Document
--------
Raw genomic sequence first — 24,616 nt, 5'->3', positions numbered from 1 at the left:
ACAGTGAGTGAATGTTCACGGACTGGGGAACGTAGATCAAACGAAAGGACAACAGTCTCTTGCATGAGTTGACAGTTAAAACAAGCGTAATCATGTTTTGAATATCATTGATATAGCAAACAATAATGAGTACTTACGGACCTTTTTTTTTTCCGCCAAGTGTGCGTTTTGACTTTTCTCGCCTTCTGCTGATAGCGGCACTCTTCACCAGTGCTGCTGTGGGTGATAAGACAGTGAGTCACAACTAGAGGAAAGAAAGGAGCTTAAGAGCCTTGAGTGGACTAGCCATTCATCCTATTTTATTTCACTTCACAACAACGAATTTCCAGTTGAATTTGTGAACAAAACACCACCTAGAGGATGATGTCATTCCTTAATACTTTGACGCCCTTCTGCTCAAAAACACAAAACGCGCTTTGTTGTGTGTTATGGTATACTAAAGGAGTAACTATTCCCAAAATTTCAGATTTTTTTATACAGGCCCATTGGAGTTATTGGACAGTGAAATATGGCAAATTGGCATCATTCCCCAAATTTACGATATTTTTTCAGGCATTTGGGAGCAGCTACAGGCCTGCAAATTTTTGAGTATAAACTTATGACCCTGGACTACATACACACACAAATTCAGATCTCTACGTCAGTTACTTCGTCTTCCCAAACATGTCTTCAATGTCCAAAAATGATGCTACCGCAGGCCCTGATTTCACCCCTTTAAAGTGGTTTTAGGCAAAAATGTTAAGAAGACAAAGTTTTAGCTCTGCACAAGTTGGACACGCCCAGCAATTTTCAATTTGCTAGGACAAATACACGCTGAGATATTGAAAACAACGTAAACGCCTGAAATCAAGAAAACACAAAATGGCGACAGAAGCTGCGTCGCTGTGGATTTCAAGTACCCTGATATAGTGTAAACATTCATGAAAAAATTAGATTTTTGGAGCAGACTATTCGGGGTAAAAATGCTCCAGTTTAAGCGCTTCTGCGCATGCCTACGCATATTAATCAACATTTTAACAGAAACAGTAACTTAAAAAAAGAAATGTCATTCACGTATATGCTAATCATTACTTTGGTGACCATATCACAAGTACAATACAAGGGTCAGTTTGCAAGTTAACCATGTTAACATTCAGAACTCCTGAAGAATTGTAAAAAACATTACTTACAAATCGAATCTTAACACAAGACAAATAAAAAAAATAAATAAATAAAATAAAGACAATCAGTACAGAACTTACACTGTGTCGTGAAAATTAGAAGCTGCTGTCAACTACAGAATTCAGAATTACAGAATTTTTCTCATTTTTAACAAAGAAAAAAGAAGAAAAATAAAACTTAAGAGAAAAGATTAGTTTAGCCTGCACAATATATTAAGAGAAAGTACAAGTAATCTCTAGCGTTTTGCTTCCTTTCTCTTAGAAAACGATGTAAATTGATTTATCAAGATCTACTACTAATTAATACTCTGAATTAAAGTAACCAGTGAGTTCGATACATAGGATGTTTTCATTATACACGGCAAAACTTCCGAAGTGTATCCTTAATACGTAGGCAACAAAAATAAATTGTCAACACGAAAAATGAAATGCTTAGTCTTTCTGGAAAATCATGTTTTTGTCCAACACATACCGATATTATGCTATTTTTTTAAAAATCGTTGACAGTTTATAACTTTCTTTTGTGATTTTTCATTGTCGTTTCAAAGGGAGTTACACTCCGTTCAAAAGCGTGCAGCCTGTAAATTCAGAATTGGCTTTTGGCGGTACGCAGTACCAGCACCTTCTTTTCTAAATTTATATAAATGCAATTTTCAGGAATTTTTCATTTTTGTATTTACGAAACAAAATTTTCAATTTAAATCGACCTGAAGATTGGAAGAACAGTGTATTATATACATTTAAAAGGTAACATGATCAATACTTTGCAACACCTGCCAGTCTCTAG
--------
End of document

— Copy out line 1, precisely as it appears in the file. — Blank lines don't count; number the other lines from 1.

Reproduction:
Raw genomic sequence first — 24,616 nt, 5'->3', positions numbered from 1 at the left: